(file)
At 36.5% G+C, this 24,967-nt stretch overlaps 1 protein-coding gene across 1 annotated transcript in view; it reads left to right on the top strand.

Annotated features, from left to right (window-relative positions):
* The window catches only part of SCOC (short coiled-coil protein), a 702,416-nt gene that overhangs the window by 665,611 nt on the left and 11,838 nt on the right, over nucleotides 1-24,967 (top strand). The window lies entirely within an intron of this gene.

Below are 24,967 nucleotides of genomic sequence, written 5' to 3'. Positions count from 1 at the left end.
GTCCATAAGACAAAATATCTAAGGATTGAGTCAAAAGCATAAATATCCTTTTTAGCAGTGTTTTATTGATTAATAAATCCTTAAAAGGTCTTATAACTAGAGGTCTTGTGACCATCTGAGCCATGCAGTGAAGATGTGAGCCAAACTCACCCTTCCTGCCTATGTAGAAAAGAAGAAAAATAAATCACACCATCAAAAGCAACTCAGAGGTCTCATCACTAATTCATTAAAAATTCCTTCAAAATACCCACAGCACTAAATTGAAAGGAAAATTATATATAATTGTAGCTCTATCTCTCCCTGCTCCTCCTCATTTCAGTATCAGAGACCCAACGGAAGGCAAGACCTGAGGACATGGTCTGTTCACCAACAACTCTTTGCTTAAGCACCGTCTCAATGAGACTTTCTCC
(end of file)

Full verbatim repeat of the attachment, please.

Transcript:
At 36.5% G+C, this 24,967-nt stretch overlaps 1 protein-coding gene across 1 annotated transcript in view; it reads left to right on the top strand.

Annotated features, from left to right (window-relative positions):
* The window catches only part of SCOC (short coiled-coil protein), a 702,416-nt gene that overhangs the window by 665,611 nt on the left and 11,838 nt on the right, over nucleotides 1-24,967 (top strand). The window lies entirely within an intron of this gene.

Below are 24,967 nucleotides of genomic sequence, written 5' to 3'. Positions count from 1 at the left end.
GTCCATAAGACAAAATATCTAAGGATTGAGTCAAAAGCATAAATATCCTTTTTAGCAGTGTTTTATTGATTAATAAATCCTTAAAAGGTCTTATAACTAGAGGTCTTGTGACCATCTGAGCCATGCAGTGAAGATGTGAGCCAAACTCACCCTTCCTGCCTATGTAGAAAAGAAGAAAAATAAATCACACCATCAAAAGCAACTCAGAGGTCTCATCACTAATTCATTAAAAATTCCTTCAAAATACCCACAGCACTAAATTGAAAGGAAAATTATATATAATTGTAGCTCTATCTCTCCCTGCTCCTCCTCATTTCAGTATCAGAGACCCAACGGAAGGCAAGACCTGAGGACATGGTCTGTTCACCAACAACTCTTTGCTTAAGCACCGTCTCAATGAGACTTTCTCC